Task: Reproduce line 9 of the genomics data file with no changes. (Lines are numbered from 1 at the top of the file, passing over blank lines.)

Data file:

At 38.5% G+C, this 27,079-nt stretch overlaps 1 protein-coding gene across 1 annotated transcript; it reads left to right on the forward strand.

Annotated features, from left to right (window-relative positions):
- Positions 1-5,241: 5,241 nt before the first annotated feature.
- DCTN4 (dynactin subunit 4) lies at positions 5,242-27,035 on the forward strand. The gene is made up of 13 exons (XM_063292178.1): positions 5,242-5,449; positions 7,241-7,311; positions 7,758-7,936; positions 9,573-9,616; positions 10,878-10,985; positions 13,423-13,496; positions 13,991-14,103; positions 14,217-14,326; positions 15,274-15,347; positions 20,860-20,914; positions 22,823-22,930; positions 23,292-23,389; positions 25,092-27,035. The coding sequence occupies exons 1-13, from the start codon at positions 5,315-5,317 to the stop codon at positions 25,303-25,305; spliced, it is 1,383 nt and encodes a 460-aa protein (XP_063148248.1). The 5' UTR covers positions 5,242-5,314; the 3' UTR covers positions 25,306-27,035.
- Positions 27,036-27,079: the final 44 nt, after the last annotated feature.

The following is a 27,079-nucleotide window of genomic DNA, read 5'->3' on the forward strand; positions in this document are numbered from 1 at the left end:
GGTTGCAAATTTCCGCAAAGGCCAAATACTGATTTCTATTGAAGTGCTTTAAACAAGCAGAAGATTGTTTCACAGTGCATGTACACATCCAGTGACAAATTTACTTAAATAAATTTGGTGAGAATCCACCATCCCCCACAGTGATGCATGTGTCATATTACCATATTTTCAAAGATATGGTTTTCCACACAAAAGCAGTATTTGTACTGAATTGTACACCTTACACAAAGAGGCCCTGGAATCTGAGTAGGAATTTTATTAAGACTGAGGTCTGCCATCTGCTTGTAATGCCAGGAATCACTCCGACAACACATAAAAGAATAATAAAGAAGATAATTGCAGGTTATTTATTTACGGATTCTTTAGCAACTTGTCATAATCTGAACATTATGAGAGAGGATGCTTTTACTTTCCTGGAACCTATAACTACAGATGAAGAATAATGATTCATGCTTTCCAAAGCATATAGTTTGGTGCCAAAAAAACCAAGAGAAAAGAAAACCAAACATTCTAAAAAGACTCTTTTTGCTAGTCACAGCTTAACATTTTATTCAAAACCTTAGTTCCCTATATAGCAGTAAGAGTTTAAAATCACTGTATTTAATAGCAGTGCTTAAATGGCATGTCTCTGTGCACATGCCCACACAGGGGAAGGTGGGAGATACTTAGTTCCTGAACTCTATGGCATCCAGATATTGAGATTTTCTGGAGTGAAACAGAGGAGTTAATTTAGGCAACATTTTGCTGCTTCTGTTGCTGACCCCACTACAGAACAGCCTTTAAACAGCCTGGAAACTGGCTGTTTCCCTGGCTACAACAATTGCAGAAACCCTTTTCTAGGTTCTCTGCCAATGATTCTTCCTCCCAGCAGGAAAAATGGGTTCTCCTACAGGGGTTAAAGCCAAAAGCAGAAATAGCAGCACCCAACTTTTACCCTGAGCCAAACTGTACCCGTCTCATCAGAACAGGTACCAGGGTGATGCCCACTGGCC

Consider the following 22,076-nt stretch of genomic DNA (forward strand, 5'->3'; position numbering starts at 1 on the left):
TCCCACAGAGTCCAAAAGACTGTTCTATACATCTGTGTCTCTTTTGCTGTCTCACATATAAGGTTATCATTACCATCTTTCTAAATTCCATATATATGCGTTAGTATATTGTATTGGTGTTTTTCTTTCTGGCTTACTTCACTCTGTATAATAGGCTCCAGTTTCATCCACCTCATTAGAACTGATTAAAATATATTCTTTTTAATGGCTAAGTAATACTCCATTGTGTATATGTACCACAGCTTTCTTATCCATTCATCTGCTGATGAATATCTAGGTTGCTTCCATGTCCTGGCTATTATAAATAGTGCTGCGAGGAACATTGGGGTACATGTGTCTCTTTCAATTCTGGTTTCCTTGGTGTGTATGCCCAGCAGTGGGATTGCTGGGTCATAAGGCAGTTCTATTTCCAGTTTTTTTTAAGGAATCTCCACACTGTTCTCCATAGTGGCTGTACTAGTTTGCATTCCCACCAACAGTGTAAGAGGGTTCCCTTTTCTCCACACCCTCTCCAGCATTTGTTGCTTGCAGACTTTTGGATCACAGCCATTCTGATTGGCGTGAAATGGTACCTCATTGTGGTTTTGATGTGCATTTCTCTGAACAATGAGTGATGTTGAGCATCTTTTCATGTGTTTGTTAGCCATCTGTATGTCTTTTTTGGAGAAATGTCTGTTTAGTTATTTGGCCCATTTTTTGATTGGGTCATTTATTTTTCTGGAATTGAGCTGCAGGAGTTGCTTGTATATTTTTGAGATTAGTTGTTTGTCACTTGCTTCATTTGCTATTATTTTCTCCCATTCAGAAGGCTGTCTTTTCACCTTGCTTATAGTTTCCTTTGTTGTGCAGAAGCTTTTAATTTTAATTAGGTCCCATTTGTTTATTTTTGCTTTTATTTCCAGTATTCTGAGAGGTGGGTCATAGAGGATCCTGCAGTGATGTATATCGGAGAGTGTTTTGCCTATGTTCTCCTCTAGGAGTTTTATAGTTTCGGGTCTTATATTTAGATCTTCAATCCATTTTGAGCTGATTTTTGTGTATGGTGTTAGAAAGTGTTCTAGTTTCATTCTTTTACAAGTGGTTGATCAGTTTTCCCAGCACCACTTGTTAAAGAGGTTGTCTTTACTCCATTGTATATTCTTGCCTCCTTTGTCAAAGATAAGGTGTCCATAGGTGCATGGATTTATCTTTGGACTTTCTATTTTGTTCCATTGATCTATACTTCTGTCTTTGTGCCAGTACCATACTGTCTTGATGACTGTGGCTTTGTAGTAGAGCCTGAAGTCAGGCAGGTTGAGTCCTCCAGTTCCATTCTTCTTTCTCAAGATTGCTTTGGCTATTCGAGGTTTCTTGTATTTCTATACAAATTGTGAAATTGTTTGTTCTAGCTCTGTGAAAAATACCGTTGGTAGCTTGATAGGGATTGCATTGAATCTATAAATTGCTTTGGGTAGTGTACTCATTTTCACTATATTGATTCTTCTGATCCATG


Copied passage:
TCCCACAGAGTCCAAAAGACTGTTCTATACATCTGTGTCTCTTTTGCTGTCTCACATATAAGGTTATCATTACCATCTTTCTAAATTCCATATATATGCGTTAGTATATTGTATTGGTGTTTTTCTTTCTGGCTTACTTCACTCTGTATAATAGGCTCCAGTTTCATCCACCTCATTAGAACTGATTAAAATATATTCTTTTTAATGGCTAAGTAATACTCCATTGTGTATATGTACCACAGCTTTCTTATCCATTCATCTGCTGATGAATATCTAGGTTGCTTCCATGTCCTGGCTATTATAAATAGTGCTGCGAGGAACATTGGGGTACATGTGTCTCTTTCAATTCTGGTTTCCTTGGTGTGTATGCCCAGCAGTGGGATTGCTGGGTCATAAGGCAGTTCTATTTCCAGTTTTTTTTAAGGAATCTCCACACTGTTCTCCATAGTGGCTGTACTAGTTTGCATTCCCACCAACAGTGTAAGAGGGTTCCCTTTTCTCCACACCCTCTCCAGCATTTGTTGCTTGCAGACTTTTGGATCACAGCCATTCTGATTGGCGTGAAATGGTACCTCATTGTGGTTTTGATGTGCATTTCTCTGAACAATGAGTGATGTTGAGCATCTTTTCATGTGTTTGTTAGCCATCTGTATGTCTTTTTTGGAGAAATGTCTGTTTAGTTATTTGGCCCATTTTTTGATTGGGTCATTTATTTTTCTGGAATTGAGCTGCAGGAGTTGCTTGTATATTTTTGAGATTAGTTGTTTGTCACTTGCTTCATTTGCTATTATTTTCTCCCATTCAGAAGGCTGTCTTTTCACCTTGCTTATAGTTTCCTTTGTTGTGCAGAAGCTTTTAATTTTAATTAGGTCCCATTTGTTTATTTTTGCTTTTATTTCCAGTATTCTGAGAGGTGGGTCATAGAGGATCCTGCAGTGATGTATATCGGAGAGTGTTTTGCCTATGTTCTCCTCTAGGAGTTTTATAGTTTCGGGTCTTATATTTAGATCTTCAATCCATTTTGAGCTGATTTTTGTGTATGGTGTTAGAAAGTGTTCTAGTTTCATTCTTTTACAAGTGGTTGATCAGTTTTCCCAGCACCACTTGTTAAAGAGGTTGTCTTTACTCCATTGTATATTCTTGCCTCCTTTGTCAAAGATAAGGTGTCCATAGGTGCATGGATTTATCTTTGGACTTTCTATTTTGTTCCATTGATCTATACTTCTGTCTTTGTGCCAGTACCATACTGTCTTGATGACTGTGGCTTTGTAGTAGAGCCTGAAGTCAGGCAGGTTGAGTCCTCCAGTTCCATTCTTCTTTCTCAAGATTGCTTTGGCTATTCGAGGTTTCTTGTATTTCTATACAAATTGTGAAATTGTTTGTTCTAGCTCTGTGAAAAATACCGTTGGTAGCTTGATAGGGATTGCATTGAATCTATAAATTGCTTTGGGTAGTGTACTCATTTTCACTATATTGATTCTTCTGATCCATG